Due to an unforeseen situation, I’m posting my blog early this week.
As promised last week for Perfect Picture Book Friday, I invited the author and poet of Glimmer -Sing of Sun! and Chuckles and Smiles to visit my blog for an interview today. And… I asked her to choose two people from those who left a comment to each win one of her magical books of poetry.
Raven’s son jumped in to lend a hand and chose the winner lottery style. Drum role please. The winners are….
Ann Wendell and Linda Dryfout!
(An email will be sent out to each of you shortly.)
Without further adeau, please welcome Raven Howell.
I’m glad you could be here today. Can you take us back to the exact moment you knew you wanted to write poems for children?
If you were to ask my beloved grandmother, she would probably tell you about my being born with the poetry bug fluttering about inside of my heart. Apparently I was making up and reciting poems and rhymes aloud before I went to kindergarten and learned how to write. She would spend my pre-school days at home with me and whenever possible, jot down my poetry and stories, those rhymes and sing-songs that sprang from my imagination.
Zoning in on writing specifically for children happened almost 30 years ago when I left the music business and had success with writing verse for greeting cards.
What were the first steps you took to begin your journey toward your first publication?
As a youngster, my mother submitted my poetry for magazine publication. Later I published songs as a songwriter (my lyrics were in a poetry format) in my teens and twenties before having my poetry published for various whimsical greeting card companies. After that I focused on writing for children’s magazines. Finally, I transitioned into writing and the publishing of my books. So my first steps were less relevant on their own, and the journey was more about the evolution and progression for me.
What is the most challenging or favorite aspect of creating a collection of poems?
My favorite thing about poetry collections is that there is much more room for me to “paint outside of the lines” as opposed to when writing a fictional story or non-fiction. Poetry inherently allows more freedom. I get to play with words, delve deeper into enchanting themes if I want, express my vision/style, and have fun!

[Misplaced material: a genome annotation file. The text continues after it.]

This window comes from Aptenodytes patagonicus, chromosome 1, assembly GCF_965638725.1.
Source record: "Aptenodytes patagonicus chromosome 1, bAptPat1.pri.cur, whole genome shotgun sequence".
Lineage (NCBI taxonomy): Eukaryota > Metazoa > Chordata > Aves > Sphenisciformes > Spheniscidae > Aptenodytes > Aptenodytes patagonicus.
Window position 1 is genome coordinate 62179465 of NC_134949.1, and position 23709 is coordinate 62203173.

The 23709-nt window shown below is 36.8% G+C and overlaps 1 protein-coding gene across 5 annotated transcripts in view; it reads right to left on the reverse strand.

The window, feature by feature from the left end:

An idea for a poem pops into your head. (I love it when that happens.) Take us through the steps you take to write a poem.
MUSHROOM NAPS from Chuckles and Smiles / Morning dog walk, I spot some wonderfully fairy-like mushrooms that have sprouted in a tree stump. The air smells of earth. Morning dove sings in the brilliant sunrise. It’s me, the dog, and the mushrooms. Hmmm…who else is with us? Who else would be enjoying the mushroom life? Little bugs! And certainly they are small enough to fit under those spongy mushroom tops. Inspiration! Look – there’s a beetle! “Mushrooms wear those spongy caps for little shaded buggy naps.”
Where do you most love to write and what makes this place special to you?
For over two decades now, I’ve found my “writing nook”, my space to create and write and be inspired in a most unusual place – a solo early dawn hike that I take into the mountains just outside of the village. These years, having a cell phone (and the Notes app) with me makes the writing aspect easier! At first, I’d be trying to recall the verses and ideas dancing around in my head when I returned home, sometimes with success, sometimes without.
What could NOT be special about a dawn nature hike? Wooded paths, the fading stars, critter chirps, the gentle sunrays kissing the mountainside…
For each manuscript I’ve written, I remember the Ah-Ha moment that sent me running to my laptop to type up my ideas. Can you share the source of inspiration for one of your books?